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updated: 9/11/2012 10:30 AM

U.S. employers posted fewer open jobs in July

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  • U.S. employers posted fewer jobs in July than in June, the latest evidence that hiring is weak. Job openings fell to a seasonally adjusted 3.67 million, the Labor Department said Tuesday. That down from June's 3.72 million job openings, which was revised lower.

      U.S. employers posted fewer jobs in July than in June, the latest evidence that hiring is weak. Job openings fell to a seasonally adjusted 3.67 million, the Labor Department said Tuesday. That down from June's 3.72 million job openings, which was revised lower.
    Associated Press

 
Associated Press

WASHINGTON -- U.S. employers posted fewer jobs in July than in June, the latest evidence that hiring is weak.

Job openings fell to a seasonally adjusted 3.67 million, the Labor Department said Tuesday. That down from June's 3.72 million job openings, which was revised lower.

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The figures follow Friday's disappointing employment report, which said the economy added only 96,000 jobs in August. That's below July's total of 141,000 and the average 226,000 a month added in the first three months of the year. The unemployment rate fell to 8.1 percent from 8.3 percent, but only because the number of people working or looking for work fell.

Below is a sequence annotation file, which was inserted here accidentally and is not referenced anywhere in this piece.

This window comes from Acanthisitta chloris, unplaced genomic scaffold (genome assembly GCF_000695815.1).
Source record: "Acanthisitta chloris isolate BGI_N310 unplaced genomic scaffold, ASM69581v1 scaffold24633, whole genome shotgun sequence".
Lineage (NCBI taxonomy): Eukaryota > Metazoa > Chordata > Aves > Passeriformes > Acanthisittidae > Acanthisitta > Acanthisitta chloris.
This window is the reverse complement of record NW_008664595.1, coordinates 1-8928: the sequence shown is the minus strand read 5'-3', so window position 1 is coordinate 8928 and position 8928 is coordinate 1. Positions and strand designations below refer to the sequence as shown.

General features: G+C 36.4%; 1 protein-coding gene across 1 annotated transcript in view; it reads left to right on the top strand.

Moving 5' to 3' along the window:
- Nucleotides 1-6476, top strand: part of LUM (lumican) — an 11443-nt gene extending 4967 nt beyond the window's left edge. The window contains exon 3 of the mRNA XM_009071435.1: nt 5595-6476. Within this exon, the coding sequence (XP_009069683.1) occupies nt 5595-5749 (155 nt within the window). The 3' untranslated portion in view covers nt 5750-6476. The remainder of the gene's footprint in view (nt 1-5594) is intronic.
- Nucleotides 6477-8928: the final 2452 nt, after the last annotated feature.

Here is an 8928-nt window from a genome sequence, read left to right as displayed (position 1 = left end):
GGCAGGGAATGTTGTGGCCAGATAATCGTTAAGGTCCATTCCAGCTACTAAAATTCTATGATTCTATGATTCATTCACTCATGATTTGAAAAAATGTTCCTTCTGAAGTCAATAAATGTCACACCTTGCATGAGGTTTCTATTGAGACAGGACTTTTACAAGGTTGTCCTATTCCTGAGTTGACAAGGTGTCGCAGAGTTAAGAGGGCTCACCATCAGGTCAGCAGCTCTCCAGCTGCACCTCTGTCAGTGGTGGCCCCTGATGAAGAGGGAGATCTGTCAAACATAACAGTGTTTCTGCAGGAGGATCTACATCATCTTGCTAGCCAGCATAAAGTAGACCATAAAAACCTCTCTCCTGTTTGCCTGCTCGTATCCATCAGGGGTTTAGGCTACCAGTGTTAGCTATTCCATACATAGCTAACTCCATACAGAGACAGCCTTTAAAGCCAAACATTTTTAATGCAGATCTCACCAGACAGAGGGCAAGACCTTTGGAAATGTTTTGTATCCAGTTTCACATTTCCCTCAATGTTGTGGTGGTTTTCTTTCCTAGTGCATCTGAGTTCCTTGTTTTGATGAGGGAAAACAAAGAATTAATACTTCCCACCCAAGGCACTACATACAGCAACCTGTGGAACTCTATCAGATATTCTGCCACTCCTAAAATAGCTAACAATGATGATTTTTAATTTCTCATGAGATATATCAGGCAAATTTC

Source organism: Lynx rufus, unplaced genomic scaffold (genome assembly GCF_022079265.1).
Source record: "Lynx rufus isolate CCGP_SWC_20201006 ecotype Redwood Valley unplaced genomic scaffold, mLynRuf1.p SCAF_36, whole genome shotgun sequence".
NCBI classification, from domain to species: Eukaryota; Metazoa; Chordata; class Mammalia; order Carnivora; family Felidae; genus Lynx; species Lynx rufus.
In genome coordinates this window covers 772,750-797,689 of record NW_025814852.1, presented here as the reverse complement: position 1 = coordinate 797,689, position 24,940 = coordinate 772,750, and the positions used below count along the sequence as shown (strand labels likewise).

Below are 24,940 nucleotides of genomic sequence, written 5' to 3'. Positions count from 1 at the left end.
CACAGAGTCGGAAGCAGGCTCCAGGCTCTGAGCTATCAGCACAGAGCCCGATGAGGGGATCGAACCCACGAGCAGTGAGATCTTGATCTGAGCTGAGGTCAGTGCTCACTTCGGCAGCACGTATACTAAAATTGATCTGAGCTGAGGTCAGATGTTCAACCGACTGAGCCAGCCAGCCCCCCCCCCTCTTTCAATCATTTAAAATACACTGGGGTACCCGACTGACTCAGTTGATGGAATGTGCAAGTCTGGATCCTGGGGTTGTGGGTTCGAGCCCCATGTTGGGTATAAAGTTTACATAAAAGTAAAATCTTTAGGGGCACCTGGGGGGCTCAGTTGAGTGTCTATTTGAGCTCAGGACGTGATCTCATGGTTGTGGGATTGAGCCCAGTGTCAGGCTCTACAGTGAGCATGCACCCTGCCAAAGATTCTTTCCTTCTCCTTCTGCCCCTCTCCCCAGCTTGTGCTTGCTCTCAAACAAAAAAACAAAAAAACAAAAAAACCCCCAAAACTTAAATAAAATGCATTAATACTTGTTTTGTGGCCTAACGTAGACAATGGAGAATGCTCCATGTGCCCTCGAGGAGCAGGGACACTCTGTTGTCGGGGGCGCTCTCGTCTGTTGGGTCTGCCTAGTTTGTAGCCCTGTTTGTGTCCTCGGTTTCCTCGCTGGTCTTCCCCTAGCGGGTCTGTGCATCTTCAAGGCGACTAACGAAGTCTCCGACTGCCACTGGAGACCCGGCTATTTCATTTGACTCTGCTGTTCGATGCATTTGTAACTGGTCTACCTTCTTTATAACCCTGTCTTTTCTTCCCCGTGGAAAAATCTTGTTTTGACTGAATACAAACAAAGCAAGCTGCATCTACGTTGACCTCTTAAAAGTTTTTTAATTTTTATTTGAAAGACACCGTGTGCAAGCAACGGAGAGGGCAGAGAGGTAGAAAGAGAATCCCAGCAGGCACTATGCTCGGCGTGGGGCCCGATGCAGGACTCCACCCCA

The drop in available positions has made job hunting more competitive. Nearly 12.8 million people were unemployed in July, meaning 3.5 people were competing for each open position. While that's down from a peak of nearly 7 to 1 just after the recession ended in July 2009, in a healthy economy the ratio is usually 2 to 1.

Job openings have increased 68 percent from 2.2 million over the past three years. But companies aren't filling them quickly. Total hiring has increased only 11 percent in that stretch.

There are several reasons companies aren't hiring faster, economists say. Companies may not be offering sufficient pay to entice workers to take the jobs. Some employers say they can't find enough skilled workers in certain industries, such as information technology.

Businesses are also worried about Europe's financial crisis, slowing growth in China and the pending expiration of tax breaks in the United States.

Employers are still posting fewer jobs than before the recession, when they advertised about 4.4 million a month.

In July, the number of available jobs fell in manufacturing, health care, and professional and business services, a category that includes engineers, accountants and lawyers.

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